Computing

Alternatives To Google Products

Let’s face it: Google makes it easy to use their applications and services.

First, they’re free. Second, they’re available wherever you are through almost any internet-connected device. Third, well: we’re back to the free thing again.

But why are Google’s products and services free? How can they afford to maintain all of those servers and pay all of those thousands of employees by giving away their products? To be honest, Google doesn’t give away their products – or, at least, their most important product: … You!

Google’s entire business model is based on their users’ willingness to allow the online search company to watch their every online move. Google apps and services monitor how you use them, where you go online and more.

Google uses the information they glean to build a user profile, which is then used for various purposes, not the least of which is targeted advertising.

Even if you’re not logged into your Google account, they can still track your travels around the web via:

  • Google AdSense. They’re responsible for many of those banner ads you see generously included on most websites you visit.
  • Google Analytics. This aids website owners in determining which content their visitors access the most, how long they spend reading it and other site usage information. The information also helps track the performance of Google AdSense campaigns.

In addition to using the information they collect from you to sell advertising, the company has also been known to share the data they collect with government agencies.

Can you say PRISM, boys and girls? I knew you could.

Bill Hess Link to article

China’s social credit

China’s social credit system, a big-data system for monitoring and shaping business and citizens’ behaviour, is reaching beyond China’s borders to impact foreign companies, according to new research.

The system, which has been compared to an Orwellian tool of mass surveillance, is an ambitious work in progress: a series of big data and AI-enabled processes that effectively grant subjects a social credit score based on their social, political and economic behaviour.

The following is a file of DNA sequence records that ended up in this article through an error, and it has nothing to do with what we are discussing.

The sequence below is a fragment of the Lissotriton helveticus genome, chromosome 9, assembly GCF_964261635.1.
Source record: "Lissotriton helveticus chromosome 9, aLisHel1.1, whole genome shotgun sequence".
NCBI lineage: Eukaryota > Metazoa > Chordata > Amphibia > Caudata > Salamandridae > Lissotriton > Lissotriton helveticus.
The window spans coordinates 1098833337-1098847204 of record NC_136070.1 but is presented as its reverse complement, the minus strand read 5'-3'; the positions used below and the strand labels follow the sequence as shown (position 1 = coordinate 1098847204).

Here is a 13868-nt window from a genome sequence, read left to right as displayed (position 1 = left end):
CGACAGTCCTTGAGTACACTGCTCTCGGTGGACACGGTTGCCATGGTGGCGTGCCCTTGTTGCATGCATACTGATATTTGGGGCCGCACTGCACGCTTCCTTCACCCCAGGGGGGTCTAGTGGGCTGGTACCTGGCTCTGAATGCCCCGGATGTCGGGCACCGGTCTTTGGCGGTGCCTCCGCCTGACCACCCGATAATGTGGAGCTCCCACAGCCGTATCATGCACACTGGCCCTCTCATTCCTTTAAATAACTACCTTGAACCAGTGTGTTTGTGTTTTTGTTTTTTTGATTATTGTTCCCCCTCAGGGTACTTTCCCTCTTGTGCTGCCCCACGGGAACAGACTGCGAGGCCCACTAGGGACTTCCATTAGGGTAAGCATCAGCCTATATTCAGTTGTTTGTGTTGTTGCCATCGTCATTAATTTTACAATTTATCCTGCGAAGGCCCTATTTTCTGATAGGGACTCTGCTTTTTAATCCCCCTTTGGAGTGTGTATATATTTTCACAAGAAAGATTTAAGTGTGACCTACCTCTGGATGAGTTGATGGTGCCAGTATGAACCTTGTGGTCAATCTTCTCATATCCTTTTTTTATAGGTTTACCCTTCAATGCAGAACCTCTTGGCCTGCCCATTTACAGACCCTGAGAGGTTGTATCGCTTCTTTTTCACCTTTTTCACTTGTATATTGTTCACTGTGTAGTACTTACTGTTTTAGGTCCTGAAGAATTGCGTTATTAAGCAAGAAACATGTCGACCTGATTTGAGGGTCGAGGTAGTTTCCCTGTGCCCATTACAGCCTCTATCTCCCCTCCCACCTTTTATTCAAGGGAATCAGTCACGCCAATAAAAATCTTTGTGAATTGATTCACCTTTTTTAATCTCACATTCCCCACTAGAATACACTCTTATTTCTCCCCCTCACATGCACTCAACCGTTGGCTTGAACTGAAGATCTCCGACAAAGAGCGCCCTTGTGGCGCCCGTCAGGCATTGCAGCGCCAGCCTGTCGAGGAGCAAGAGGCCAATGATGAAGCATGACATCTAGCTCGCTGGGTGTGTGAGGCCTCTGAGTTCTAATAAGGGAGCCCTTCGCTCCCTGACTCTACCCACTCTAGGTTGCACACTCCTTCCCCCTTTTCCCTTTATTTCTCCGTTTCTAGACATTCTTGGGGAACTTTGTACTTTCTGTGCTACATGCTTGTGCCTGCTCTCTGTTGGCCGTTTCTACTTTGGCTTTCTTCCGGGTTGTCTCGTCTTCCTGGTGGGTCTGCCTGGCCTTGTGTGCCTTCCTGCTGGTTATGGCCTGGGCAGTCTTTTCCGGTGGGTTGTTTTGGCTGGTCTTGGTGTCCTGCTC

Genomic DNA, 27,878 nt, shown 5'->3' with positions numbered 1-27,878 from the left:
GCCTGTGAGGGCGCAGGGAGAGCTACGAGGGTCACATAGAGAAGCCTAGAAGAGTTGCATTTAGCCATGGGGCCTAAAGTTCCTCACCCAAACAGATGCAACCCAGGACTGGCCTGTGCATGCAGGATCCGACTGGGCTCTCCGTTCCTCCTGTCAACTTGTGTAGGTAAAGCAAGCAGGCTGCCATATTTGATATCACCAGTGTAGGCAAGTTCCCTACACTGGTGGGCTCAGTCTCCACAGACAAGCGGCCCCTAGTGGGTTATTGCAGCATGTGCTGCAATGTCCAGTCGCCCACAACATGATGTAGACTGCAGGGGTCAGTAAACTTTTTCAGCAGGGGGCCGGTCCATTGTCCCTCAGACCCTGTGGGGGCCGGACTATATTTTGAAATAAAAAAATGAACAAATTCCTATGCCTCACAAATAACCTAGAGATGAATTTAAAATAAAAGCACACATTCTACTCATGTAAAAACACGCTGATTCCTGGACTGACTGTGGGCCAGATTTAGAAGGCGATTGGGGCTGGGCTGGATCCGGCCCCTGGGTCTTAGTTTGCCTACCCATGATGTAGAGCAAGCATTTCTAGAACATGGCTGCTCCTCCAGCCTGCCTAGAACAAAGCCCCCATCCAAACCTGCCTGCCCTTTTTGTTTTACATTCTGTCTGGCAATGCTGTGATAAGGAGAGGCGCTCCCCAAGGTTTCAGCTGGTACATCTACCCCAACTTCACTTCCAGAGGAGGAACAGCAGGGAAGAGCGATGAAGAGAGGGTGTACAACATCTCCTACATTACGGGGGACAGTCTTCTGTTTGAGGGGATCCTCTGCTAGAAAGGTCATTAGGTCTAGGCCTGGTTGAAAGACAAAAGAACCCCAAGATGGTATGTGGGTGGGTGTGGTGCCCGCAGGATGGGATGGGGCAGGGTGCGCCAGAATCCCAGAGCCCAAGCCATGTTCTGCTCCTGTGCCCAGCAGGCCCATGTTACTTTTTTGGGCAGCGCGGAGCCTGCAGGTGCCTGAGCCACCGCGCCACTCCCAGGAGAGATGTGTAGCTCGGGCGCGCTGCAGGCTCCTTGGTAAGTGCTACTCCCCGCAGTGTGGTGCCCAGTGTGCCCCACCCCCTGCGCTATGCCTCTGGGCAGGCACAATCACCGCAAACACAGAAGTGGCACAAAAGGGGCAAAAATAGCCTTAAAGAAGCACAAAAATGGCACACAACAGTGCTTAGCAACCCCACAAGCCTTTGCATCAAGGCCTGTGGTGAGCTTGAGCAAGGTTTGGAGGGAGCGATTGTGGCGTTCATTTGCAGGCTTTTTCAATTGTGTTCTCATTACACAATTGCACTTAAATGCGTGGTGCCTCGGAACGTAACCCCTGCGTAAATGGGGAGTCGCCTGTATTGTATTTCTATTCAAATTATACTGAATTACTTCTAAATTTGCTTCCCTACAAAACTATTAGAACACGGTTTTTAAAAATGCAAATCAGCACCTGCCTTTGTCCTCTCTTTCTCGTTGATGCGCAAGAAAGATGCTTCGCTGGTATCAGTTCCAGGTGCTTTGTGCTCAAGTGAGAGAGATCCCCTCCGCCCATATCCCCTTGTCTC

People with low scores can be banned or blacklisted from accessing services including flights and train travel; while those with high scores can access privileges. The Chinese government aims to have all 1.35 billion of its citizens subject to the system by 2020. Link

Robots are learning how to run outside and navigate autonomously

Boston Dynamics’ robots look more natural and more amazing with each video, and today the company posted two more clips to its YouTube channel showing the latest progress of its Atlas and SpotMini robots.

The clips don’t reveal much we haven’t seen before, but they both show how naturally these robots are able to move around. In one video, Atlas, the humanoid robot, goes for a jog in a grassy yard that appears to be sloped here and there. Link

Warning on Cyberattacks Includes Private Homes

The United States and Britain on Monday issued a first-of-its-kind joint warning about Russian cyberattacks against government and private organizations as well as individual homes and offices in both countries, a milestone in the escalating use of cyberweaponry between major powers.

Although Washington and London have known for decades that the Kremlin was trying to penetrate their computer networks, the joint warning appeared to represent an effort to deter future attacks by calling attention to existing vulnerabilities, prodding individuals to mitigate them and threatening retaliation against Moscow if damage was done. Link

How to use Facebook while giving it the minimum amount of personal data